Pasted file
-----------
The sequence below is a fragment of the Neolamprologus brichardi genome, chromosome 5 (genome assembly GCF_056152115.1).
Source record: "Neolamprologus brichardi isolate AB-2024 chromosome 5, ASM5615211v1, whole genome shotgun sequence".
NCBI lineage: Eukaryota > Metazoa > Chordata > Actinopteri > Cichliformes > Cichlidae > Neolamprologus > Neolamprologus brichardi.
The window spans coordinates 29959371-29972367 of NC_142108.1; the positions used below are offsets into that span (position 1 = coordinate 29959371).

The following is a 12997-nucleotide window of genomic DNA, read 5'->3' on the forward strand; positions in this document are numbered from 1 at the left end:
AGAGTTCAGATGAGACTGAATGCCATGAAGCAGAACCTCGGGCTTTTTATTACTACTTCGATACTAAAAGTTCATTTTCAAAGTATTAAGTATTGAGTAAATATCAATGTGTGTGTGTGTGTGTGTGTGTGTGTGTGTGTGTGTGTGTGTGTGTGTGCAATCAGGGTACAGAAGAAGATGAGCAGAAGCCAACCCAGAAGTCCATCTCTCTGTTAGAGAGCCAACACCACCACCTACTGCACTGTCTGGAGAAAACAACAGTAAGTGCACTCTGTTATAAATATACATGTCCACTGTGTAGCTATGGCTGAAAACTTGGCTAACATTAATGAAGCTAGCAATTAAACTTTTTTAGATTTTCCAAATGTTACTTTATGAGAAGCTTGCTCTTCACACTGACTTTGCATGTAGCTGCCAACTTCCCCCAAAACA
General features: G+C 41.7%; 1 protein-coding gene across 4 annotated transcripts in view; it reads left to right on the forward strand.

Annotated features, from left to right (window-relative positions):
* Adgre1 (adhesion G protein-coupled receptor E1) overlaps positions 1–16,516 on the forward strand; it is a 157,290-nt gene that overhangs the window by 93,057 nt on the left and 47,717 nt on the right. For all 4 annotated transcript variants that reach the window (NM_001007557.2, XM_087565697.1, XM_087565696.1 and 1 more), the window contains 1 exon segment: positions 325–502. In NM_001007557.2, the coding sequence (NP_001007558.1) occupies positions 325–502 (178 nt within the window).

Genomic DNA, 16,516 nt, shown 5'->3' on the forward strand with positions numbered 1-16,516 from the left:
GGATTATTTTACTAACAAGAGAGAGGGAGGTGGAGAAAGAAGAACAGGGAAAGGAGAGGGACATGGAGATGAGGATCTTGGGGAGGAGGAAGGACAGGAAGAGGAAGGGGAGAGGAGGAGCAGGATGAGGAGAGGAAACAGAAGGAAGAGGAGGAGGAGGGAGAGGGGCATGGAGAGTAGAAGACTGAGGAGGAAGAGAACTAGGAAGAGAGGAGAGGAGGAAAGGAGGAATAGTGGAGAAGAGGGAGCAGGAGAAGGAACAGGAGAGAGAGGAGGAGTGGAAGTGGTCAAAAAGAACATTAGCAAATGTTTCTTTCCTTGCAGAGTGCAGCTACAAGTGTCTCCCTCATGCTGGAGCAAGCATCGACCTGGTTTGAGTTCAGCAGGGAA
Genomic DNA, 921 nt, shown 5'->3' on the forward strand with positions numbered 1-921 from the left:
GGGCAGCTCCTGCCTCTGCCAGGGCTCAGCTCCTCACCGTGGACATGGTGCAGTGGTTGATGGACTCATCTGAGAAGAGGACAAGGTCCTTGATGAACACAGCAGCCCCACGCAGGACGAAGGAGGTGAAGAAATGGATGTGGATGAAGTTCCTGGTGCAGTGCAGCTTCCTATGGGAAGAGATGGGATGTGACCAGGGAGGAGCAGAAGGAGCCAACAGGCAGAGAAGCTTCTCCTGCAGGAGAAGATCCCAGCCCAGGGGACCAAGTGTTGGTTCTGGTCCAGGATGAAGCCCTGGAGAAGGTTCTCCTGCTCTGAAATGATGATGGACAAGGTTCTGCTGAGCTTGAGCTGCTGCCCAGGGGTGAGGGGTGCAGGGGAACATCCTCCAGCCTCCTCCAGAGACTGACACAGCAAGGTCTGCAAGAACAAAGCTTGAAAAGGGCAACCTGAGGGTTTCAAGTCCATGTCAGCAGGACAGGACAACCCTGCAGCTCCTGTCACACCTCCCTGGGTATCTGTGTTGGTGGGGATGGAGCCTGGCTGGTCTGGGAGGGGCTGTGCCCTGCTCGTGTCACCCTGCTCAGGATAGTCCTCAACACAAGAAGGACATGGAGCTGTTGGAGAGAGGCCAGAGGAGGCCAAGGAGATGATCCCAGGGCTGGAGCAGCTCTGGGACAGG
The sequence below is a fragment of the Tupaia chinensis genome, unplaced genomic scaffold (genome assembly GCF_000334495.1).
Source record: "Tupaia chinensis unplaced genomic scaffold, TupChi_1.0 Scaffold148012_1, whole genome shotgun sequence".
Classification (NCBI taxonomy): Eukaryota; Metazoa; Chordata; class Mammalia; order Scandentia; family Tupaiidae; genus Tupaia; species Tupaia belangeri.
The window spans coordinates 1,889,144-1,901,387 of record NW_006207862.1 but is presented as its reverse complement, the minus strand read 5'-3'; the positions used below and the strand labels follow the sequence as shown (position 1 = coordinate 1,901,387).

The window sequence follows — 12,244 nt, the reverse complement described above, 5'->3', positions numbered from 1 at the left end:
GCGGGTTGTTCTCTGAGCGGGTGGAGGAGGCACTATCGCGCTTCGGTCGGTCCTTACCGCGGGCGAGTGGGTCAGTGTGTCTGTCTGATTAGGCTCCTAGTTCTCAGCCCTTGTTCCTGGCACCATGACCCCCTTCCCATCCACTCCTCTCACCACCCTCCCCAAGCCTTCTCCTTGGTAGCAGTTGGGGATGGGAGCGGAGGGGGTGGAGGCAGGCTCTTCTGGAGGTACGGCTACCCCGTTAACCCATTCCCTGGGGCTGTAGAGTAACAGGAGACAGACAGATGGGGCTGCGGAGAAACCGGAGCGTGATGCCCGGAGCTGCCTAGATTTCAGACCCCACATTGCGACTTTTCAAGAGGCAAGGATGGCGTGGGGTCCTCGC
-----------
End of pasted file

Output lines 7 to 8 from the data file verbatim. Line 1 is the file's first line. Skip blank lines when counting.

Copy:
General features: G+C 41.7%; 1 protein-coding gene across 4 annotated transcripts in view; it reads left to right on the forward strand.

Annotated features, from left to right (window-relative positions):